The calendar year 2014 was filled with many notable moments of accomplishment, celebration and reflection at the University of Notre Dame. Here are some of them.
The American Physical Society (APS) recently announced that Morten Eskildsen, professor of physics, was elected as a Fellow for the society’s Division of Condensed Matter Physics. Eskildsen is one of 32 condensed matter physicists elected as Fellows this year and was selected from more than 6,000 physicists studying the field in the United States. He was nominated for his insightful studies of the vortex lattice in conventional and unconventional type-II superconductors.
A new study by Robert Stahelin, an adjunct associate professor of chemistry and biochemistry at the University of Notre Dame and an associate professor at the Indiana University School of Medicine-South Bend, as well as a member of Notre Dame’s Eck Institute for Global Health, investigates how the most abundant protein that composes the Ebola virus, VP40, mediates replication of a new viral particle.
A Masterclass collaboration between the Department of Physics and John Adams High School in South Bend has accelerated student interest in physics – nearly 50 students signed up for astronomy teacher Daniel Walsh’s class this year, up from 11 in last year’s class when the program first started at John Adams.
In partnership with the Haitian Ministry of Public Health and the Population (MSPP), the Congregation of Holy Cross and other partners, the University of Notre Dame Haiti Program dedicated a new fortified salt production plant Monday (Dec. 8) in Delmas, Haiti. Several dignitaries were in attendance, including Sophia Martelly, first lady of Haiti.
The John J. Reilly Center for Science, Technology, and Values at the University of Notre Dame has released its annual list of emerging ethical dilemmas and policy issues in science and technology for 2015.
The Reilly Center explores conceptual, ethical and policy issues where science and technology intersect with society from different disciplinary perspectives. Its goal is to promote the advancement of science and technology for the common good.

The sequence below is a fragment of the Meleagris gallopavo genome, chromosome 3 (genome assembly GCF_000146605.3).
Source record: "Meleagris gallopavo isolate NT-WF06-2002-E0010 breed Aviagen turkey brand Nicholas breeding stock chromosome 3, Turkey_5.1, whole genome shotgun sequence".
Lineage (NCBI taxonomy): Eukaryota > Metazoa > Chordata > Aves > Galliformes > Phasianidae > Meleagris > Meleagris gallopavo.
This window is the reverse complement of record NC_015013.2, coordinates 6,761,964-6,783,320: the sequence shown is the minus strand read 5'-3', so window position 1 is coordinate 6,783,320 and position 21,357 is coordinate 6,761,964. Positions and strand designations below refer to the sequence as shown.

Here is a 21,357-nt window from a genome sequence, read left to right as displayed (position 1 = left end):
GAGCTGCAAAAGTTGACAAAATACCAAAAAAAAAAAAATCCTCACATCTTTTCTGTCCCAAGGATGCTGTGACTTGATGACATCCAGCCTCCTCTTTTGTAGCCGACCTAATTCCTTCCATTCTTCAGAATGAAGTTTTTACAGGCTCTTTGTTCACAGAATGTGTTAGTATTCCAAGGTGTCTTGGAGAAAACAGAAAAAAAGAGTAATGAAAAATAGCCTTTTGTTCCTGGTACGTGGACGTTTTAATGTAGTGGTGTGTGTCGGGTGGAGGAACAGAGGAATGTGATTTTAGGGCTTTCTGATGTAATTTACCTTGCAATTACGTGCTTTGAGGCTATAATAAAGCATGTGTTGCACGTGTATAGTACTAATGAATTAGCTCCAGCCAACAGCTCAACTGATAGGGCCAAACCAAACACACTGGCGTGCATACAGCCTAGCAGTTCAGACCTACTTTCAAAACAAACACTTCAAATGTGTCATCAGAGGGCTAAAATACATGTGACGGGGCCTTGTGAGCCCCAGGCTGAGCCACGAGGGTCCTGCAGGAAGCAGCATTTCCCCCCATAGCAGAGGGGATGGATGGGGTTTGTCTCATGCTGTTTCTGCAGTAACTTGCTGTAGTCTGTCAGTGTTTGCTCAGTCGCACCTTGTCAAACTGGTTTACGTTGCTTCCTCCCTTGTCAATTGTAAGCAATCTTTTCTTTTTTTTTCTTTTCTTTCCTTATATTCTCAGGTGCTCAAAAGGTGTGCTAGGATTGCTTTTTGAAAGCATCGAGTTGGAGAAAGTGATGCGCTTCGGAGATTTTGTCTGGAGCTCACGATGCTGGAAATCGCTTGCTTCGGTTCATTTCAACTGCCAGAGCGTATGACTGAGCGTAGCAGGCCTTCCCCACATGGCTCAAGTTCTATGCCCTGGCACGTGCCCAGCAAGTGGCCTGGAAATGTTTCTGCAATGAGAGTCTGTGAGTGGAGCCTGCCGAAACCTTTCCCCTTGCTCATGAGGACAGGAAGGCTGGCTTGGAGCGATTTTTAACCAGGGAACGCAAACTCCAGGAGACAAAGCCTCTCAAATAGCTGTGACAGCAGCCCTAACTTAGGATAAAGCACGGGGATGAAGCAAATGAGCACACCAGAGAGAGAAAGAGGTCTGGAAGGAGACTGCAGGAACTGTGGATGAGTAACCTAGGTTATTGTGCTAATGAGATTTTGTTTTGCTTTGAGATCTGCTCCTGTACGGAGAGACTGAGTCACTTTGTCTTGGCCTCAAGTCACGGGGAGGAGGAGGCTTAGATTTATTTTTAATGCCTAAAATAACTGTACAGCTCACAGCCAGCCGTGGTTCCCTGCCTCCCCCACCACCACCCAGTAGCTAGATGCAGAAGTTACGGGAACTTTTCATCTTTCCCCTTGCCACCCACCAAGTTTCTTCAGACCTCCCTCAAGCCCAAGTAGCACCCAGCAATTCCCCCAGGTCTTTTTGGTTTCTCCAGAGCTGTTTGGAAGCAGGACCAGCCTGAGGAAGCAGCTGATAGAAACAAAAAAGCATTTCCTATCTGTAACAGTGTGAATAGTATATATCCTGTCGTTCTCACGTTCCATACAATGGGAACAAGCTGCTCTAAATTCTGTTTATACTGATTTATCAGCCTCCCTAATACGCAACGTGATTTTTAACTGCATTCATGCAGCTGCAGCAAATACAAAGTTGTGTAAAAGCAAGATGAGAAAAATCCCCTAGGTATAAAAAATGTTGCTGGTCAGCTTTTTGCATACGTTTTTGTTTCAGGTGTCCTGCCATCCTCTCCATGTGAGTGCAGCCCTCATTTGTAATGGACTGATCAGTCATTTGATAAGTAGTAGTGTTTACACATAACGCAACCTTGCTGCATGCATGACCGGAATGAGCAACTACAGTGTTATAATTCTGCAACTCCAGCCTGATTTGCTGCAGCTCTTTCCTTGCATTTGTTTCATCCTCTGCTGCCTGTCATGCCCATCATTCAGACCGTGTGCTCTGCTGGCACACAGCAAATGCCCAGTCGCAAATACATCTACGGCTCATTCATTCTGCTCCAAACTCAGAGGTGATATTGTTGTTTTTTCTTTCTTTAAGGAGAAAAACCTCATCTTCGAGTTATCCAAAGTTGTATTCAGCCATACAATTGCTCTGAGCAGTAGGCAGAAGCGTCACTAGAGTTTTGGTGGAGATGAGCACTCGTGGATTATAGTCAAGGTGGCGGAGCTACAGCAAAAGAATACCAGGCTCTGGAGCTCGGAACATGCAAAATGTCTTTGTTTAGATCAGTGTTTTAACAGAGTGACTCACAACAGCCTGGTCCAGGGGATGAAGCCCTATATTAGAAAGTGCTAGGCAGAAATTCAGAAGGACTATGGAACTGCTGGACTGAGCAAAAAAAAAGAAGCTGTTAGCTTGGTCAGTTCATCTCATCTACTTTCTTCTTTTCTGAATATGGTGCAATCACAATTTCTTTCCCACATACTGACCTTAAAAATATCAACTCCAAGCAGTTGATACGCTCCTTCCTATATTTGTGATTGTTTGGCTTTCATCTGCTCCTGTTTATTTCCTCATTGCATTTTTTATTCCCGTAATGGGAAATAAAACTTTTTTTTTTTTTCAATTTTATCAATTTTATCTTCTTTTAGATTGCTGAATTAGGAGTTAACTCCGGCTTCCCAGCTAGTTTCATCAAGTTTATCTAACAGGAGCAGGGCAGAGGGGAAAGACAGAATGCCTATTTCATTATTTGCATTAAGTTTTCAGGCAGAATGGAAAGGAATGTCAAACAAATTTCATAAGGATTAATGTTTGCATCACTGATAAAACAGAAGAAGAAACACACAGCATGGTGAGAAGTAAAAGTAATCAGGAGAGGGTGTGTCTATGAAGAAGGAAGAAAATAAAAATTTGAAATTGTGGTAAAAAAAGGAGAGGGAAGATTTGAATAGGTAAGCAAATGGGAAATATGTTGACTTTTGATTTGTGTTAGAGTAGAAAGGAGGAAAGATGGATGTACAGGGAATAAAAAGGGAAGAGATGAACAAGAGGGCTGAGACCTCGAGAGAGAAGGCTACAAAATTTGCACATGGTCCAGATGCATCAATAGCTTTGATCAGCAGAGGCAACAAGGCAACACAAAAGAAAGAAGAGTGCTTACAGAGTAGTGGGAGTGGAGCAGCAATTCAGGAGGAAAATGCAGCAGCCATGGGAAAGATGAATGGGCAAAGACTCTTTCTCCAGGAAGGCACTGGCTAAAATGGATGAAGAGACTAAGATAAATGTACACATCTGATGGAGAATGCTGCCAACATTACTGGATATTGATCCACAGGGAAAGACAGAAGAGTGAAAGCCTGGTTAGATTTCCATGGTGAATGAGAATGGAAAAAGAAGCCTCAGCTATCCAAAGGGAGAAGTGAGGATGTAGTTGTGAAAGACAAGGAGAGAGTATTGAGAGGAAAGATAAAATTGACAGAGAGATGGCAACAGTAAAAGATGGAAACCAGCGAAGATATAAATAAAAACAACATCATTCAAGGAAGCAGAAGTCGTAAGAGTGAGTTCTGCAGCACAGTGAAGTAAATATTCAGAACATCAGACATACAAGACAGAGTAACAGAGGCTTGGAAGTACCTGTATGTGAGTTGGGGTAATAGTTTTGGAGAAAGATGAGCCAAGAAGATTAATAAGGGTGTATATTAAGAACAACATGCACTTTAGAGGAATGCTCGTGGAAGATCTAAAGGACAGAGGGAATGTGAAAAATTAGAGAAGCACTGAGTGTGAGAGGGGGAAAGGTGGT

The Department of Physics at the University of Notre Dame recently hosted the first annual Notre Dame Europe Symposium on Nuclear Science and Society on October 27-29 at the Notre Dame London Global Gateway. Sponsored by Notre Dame International and organized by physics professors Ani Aprahamian, Umesh Garg, and Michael Wiescher, the symposium attracted more than 50 scientists representing more than 20 institutions across Europe. Over the three day symposium, the talks focused on the applications of nuclear science in the healthcare and energy, especially the research work currently underway in the United Kingdom.
On November 4, Notre Dame hosted the inaugural Soft Polymer Materials Symposium at McKenna Hall. Twelve Notre Dame faculty and postdocs presented their current research in the areas of general synthesis, application, and characterization of soft polymer materials.
The National Institute of Allergy and Infectious Disease (NIAID), an arm of the National Institutes of Health (NIH), has renewed funding for VectorBase, a bioinformatics resource center based at the University of Notre Dame since 2004 that manages genomic information on arthropods and other invertebrates that transmit human pathogens.